• In his first year chairing KFF and KFL, Kenya won three East African cups.
  • Matiba was an avid sportsman who climbed Mount Everest when he was a Cabinet Minister.

Giving Back.

  • Matiba worked with Bishop Sospeter Magua who wanted to make the church self-sustaining with permanent income through investments, and not be weak financially by staying dependent on unpredictable charity donations. They organized for three districts – Muranga, Kiambu and Nyeri – to contribute. President Moi chaired the first harambee in Muranga where Kshs 1 million was raised, Mwai Kibaki chaired the next one in Kiambu and Njonjo was invited for the third in Nyeri. They bought a 7-acre plot in Loresho and one acre on Kayahwe Road to build maisonettes. But Bishop Magua died in a road accident in 1982. Is Bishop Magua Centre, home of the first iHub, named after him?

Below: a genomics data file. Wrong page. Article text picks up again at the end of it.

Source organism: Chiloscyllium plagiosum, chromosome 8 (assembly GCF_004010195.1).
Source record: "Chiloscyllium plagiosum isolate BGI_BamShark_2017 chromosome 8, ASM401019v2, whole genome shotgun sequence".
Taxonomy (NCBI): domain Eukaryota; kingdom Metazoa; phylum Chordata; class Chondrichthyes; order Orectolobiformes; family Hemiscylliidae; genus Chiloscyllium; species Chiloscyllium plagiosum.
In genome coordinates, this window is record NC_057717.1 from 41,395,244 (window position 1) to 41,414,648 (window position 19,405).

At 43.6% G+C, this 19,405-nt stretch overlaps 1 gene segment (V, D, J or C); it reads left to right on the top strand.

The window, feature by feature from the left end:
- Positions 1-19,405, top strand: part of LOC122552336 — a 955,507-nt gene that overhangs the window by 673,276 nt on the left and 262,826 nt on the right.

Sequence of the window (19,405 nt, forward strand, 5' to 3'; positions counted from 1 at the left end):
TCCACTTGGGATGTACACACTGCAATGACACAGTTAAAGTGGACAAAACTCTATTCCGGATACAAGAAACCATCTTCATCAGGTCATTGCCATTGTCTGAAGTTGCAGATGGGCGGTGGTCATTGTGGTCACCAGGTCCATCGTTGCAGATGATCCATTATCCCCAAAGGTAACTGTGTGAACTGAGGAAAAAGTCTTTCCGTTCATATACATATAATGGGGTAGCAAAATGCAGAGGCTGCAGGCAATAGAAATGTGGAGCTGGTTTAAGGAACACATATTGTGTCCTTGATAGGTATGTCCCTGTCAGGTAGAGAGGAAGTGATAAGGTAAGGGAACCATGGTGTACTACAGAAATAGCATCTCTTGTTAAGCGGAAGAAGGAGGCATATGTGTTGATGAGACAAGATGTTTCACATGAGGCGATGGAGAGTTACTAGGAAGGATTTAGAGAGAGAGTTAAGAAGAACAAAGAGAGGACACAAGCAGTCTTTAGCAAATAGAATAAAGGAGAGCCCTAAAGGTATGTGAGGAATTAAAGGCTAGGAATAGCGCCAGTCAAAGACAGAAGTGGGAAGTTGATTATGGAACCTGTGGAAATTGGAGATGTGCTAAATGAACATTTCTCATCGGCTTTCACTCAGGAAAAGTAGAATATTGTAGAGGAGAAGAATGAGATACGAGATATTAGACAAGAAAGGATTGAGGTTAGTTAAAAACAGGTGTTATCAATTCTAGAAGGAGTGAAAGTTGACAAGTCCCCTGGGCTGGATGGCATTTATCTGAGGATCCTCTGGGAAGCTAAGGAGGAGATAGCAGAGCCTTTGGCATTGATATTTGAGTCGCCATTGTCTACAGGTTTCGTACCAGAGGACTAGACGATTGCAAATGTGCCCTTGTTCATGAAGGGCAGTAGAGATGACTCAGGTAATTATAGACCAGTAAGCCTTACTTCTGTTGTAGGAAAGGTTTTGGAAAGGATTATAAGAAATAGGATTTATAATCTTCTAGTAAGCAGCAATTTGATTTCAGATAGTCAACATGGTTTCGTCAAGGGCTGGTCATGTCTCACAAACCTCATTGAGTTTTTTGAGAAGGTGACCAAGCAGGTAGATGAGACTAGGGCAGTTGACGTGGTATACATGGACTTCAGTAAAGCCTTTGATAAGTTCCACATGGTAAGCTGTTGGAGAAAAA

• Embori farm in Timau was put up for sale in 1977 for Kshs 34 million and Robert Wilson, the European farmer selling it, did not want it to go to a cooperative or large group, preferring it should go to individuals or a public company. Matiba persuaded him that it could remain intact and not be subdivided. The seller also wanted Kshs 20 million of the amount in foreign exchange and Matiba asked Kenyatta who authorized the Central Bank to release this sum which was, the largest amount of forex ever given to purchase a farm. Meanwhile. a cabinet minister who wanted the farm tried to scuttle the deal. Matiba did a prospectus for Kiharu residents that yielded Kshs 6 million from 10,000 shareholders. After taking over, they sold wheat to KFA and barley to Kenya Breweries to meet the interest on overdraft for seven years but the farm did not generate enough to pay back the bank loan and shareholders are not willing to pay more. So Matiba next pushed them to sell some land to local residents, with a bank offering 50% finance and keep the balance for the farm, but after a year, only a handful took the offer. The farm still runs well today.